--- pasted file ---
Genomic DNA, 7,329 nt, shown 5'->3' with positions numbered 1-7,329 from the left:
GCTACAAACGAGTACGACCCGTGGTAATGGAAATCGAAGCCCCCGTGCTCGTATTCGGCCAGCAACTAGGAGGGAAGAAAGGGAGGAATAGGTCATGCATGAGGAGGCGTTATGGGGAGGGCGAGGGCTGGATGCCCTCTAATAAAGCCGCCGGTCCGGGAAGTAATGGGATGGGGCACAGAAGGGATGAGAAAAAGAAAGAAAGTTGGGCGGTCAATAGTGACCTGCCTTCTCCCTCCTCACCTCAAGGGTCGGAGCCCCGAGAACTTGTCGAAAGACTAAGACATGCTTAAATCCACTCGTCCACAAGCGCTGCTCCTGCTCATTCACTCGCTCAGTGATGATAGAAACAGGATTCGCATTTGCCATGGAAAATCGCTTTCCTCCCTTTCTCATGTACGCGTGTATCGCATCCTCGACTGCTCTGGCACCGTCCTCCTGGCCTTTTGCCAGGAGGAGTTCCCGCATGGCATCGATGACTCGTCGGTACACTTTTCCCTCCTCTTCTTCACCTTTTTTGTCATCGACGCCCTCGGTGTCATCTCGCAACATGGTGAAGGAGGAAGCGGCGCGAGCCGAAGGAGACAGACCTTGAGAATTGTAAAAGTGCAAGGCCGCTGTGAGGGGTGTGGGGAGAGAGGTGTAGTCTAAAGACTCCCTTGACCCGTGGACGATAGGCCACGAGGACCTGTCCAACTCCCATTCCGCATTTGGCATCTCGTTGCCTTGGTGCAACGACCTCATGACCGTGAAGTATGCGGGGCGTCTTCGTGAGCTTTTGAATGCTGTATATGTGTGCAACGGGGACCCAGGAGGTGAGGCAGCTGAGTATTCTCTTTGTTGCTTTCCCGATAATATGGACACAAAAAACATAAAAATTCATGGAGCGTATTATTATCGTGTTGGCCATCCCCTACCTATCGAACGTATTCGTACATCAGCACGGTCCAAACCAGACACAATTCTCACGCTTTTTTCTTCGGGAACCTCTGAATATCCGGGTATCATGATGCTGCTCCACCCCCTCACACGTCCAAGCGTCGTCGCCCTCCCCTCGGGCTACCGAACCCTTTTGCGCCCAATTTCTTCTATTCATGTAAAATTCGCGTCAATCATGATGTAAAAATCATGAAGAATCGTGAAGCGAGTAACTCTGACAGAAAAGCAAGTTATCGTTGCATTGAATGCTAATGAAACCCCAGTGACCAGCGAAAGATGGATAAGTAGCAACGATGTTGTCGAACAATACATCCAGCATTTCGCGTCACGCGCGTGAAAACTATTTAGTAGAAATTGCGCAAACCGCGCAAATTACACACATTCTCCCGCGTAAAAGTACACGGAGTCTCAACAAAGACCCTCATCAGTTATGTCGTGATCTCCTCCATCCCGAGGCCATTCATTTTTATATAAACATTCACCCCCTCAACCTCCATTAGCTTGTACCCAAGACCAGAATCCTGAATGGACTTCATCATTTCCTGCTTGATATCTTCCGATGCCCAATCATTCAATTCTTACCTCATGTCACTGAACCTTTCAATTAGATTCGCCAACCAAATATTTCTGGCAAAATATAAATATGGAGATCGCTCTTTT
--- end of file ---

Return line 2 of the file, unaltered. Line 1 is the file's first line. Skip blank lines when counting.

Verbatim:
GCTACAAACGAGTACGACCCGTGGTAATGGAAATCGAAGCCCCCGTGCTCGTATTCGGCCAGCAACTAGGAGGGAAGAAAGGGAGGAATAGGTCATGCATGAGGAGGCGTTATGGGGAGGGCGAGGGCTGGATGCCCTCTAATAAAGCCGCCGGTCCGGGAAGTAATGGGATGGGGCACAGAAGGGATGAGAAAAAGAAAGAAAGTTGGGCGGTCAATAGTGACCTGCCTTCTCCCTCCTCACCTCAAGGGTCGGAGCCCCGAGAACTTGTCGAAAGACTAAGACATGCTTAAATCCACTCGTCCACAAGCGCTGCTCCTGCTCATTCACTCGCTCAGTGATGATAGAAACAGGATTCGCATTTGCCATGGAAAATCGCTTTCCTCCCTTTCTCATGTACGCGTGTATCGCATCCTCGACTGCTCTGGCACCGTCCTCCTGGCCTTTTGCCAGGAGGAGTTCCCGCATGGCATCGATGACTCGTCGGTACACTTTTCCCTCCTCTTCTTCACCTTTTTTGTCATCGACGCCCTCGGTGTCATCTCGCAACATGGTGAAGGAGGAAGCGGCGCGAGCCGAAGGAGACAGACCTTGAGAATTGTAAAAGTGCAAGGCCGCTGTGAGGGGTGTGGGGAGAGAGGTGTAGTCTAAAGACTCCCTTGACCCGTGGACGATAGGCCACGAGGACCTGTCCAACTCCCATTCCGCATTTGGCATCTCGTTGCCTTGGTGCAACGACCTCATGACCGTGAAGTATGCGGGGCGTCTTCGTGAGCTTTTGAATGCTGTATATGTGTGCAACGGGGACCCAGGAGGTGAGGCAGCTGAGTATTCTCTTTGTTGCTTTCCCGATAATATGGACACAAAAAACATAAAAATTCATGGAGCGTATTATTATCGTGTTGGCCATCCCCTACCTATCGAACGTATTCGTACATCAGCACGGTCCAAACCAGACACAATTCTCACGCTTTTTTCTTCGGGAACCTCTGAATATCCGGGTATCATGATGCTGCTCCACCCCCTCACACGTCCAAGCGTCGTCGCCCTCCCCTCGGGCTACCGAACCCTTTTGCGCCCAATTTCTTCTATTCATGTAAAATTCGCGTCAATCATGATGTAAAAATCATGAAGAATCGTGAAGCGAGTAACTCTGACAGAAAAGCAAGTTATCGTTGCATTGAATGCTAATGAAACCCCAGTGACCAGCGAAAGATGGATAAGTAGCAACGATGTTGTCGAACAATACATCCAGCATTTCGCGTCACGCGCGTGAAAACTATTTAGTAGAAATTGCGCAAACCGCGCAAATTACACACATTCTCCCGCGTAAAAGTACACGGAGTCTCAACAAAGACCCTCATCAGTTATGTCGTGATCTCCTCCATCCCGAGGCCATTCATTTTTATATAAACATTCACCCCCTCAACCTCCATTAGCTTGTACCCAAGACCAGAATCCTGAATGGACTTCATCATTTCCTGCTTGATATCTTCCGATGCCCAATCATTCAATTCTTACCTCATGTCACTGAACCTTTCAATTAGATTCGCCAACCAAATATTTCTGGCAAAATATAAATATGGAGATCGCTCTTTT